To date, studies have examined coronavirus disease 2019 (COVID-19)-related mental health outcomes among the general population and healthcare workers. However, evidence for the psychological consequences of hospitalized patients with COVID-19 has not been extensively studied (1, 2). Most recent studies are cross-sectional and reported that patients with COVID-19 had high levels of mental health burden, such as depression, anxiety, and posttraumatic stress disorder (PTSD), associated with the pandemic disease during hospitalization (3, 4). Importantly, these studies did not evaluate the psychological consequences of patients with COVID-19 after discharge from the hospital. Studies during previous pandemics reported that infected hospitalized patients have high rates of PTSD and mental distress (5, 6).

2. Objectives

This study aimed to evaluate the mental health status of COVID-19 patients one month after discharge from the hospital and determine the risk factors associated with anxiety, depression, and PTSD after hospitalization.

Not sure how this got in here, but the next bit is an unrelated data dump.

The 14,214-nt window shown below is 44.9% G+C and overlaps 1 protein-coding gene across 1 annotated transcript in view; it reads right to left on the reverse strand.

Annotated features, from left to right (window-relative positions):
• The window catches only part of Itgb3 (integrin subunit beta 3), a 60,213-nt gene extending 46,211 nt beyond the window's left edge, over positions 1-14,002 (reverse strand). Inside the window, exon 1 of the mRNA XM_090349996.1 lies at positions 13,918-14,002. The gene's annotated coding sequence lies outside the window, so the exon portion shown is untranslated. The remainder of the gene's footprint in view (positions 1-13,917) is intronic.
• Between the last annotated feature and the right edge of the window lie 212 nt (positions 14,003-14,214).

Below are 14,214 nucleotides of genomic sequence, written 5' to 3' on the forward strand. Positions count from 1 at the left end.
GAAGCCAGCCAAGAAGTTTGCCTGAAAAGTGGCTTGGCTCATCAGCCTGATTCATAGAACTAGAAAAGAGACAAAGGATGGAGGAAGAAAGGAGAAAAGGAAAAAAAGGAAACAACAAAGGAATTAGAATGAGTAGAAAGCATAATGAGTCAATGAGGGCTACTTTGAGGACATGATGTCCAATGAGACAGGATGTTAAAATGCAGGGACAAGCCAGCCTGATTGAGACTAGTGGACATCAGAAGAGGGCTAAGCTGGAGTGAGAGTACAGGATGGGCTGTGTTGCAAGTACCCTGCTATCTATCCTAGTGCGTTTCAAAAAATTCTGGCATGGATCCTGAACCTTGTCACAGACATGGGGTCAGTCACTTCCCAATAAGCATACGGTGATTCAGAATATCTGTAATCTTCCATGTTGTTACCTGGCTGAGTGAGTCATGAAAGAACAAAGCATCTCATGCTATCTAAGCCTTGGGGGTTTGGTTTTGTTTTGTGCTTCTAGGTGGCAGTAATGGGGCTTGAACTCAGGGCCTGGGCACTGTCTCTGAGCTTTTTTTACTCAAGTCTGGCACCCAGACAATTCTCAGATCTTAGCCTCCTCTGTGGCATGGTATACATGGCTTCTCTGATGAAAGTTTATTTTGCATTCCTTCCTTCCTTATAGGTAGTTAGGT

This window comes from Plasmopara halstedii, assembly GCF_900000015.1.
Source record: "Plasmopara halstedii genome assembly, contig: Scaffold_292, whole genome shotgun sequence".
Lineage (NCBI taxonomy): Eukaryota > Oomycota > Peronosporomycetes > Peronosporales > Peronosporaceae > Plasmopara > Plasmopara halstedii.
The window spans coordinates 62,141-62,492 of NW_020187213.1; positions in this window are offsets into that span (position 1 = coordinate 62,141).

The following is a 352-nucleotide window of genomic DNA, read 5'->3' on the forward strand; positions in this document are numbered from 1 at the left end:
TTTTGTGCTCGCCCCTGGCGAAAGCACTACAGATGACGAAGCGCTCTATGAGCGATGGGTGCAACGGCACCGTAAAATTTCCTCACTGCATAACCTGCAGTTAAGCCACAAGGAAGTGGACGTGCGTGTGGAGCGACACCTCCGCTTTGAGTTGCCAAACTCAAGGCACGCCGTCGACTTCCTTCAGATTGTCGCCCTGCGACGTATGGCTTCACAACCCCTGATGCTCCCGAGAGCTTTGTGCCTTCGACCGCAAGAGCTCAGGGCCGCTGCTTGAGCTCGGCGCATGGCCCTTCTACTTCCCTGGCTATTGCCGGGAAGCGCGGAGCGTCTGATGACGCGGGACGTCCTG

3. Methods

3.1 Study Design and Participants

This cross-sectional study was performed on all confirmed COVID-19 patients who had been hospitalized at Rasoul-Akram Medical Center, Tehran, Iran, within March 20, 2020, to September 21, 2020, and one month had passed since their discharge from the hospital. It should be noted that patients under 17 years of age or with cognitive or communication barriers were excluded from the study. Finally, 400 eligible patients were contacted by telephone and were informed about the purpose of the study. A total of 158 patients (39.5%) agreed to participate in the study. Then, the questionnaires were sent to them online. The participants answered the questionnaire anonymously on the Internet if they consented. The participants were asked to answer the questionnaire based on their experience with COVID-19 infection and hospitalization and show how much each problem bothered them.